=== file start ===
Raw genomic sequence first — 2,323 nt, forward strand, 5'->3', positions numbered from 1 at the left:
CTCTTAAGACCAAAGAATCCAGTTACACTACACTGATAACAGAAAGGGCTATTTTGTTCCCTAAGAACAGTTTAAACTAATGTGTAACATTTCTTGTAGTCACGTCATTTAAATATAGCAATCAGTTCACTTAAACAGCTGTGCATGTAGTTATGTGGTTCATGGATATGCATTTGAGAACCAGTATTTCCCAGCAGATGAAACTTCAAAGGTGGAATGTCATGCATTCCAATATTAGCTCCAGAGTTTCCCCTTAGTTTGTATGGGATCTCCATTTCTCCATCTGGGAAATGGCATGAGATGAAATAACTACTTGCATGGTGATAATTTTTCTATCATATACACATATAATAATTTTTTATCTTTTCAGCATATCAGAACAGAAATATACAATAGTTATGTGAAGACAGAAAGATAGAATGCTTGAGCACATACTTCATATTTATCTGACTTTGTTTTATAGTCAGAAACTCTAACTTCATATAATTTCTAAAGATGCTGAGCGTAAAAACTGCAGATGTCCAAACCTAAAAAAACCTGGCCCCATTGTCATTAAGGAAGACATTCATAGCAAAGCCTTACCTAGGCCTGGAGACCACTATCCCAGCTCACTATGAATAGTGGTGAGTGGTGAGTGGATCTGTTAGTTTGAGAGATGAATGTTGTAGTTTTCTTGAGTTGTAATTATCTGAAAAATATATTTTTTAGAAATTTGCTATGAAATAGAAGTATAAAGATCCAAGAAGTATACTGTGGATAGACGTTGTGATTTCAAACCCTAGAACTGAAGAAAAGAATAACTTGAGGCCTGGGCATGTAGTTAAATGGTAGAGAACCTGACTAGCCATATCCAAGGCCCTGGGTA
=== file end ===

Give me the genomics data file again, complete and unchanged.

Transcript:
Raw genomic sequence first — 2,323 nt, forward strand, 5'->3', positions numbered from 1 at the left:
CTCTTAAGACCAAAGAATCCAGTTACACTACACTGATAACAGAAAGGGCTATTTTGTTCCCTAAGAACAGTTTAAACTAATGTGTAACATTTCTTGTAGTCACGTCATTTAAATATAGCAATCAGTTCACTTAAACAGCTGTGCATGTAGTTATGTGGTTCATGGATATGCATTTGAGAACCAGTATTTCCCAGCAGATGAAACTTCAAAGGTGGAATGTCATGCATTCCAATATTAGCTCCAGAGTTTCCCCTTAGTTTGTATGGGATCTCCATTTCTCCATCTGGGAAATGGCATGAGATGAAATAACTACTTGCATGGTGATAATTTTTCTATCATATACACATATAATAATTTTTTATCTTTTCAGCATATCAGAACAGAAATATACAATAGTTATGTGAAGACAGAAAGATAGAATGCTTGAGCACATACTTCATATTTATCTGACTTTGTTTTATAGTCAGAAACTCTAACTTCATATAATTTCTAAAGATGCTGAGCGTAAAAACTGCAGATGTCCAAACCTAAAAAAACCTGGCCCCATTGTCATTAAGGAAGACATTCATAGCAAAGCCTTACCTAGGCCTGGAGACCACTATCCCAGCTCACTATGAATAGTGGTGAGTGGTGAGTGGATCTGTTAGTTTGAGAGATGAATGTTGTAGTTTTCTTGAGTTGTAATTATCTGAAAAATATATTTTTTAGAAATTTGCTATGAAATAGAAGTATAAAGATCCAAGAAGTATACTGTGGATAGACGTTGTGATTTCAAACCCTAGAACTGAAGAAAAGAATAACTTGAGGCCTGGGCATGTAGTTAAATGGTAGAGAACCTGACTAGCCATATCCAAGGCCCTGGGTA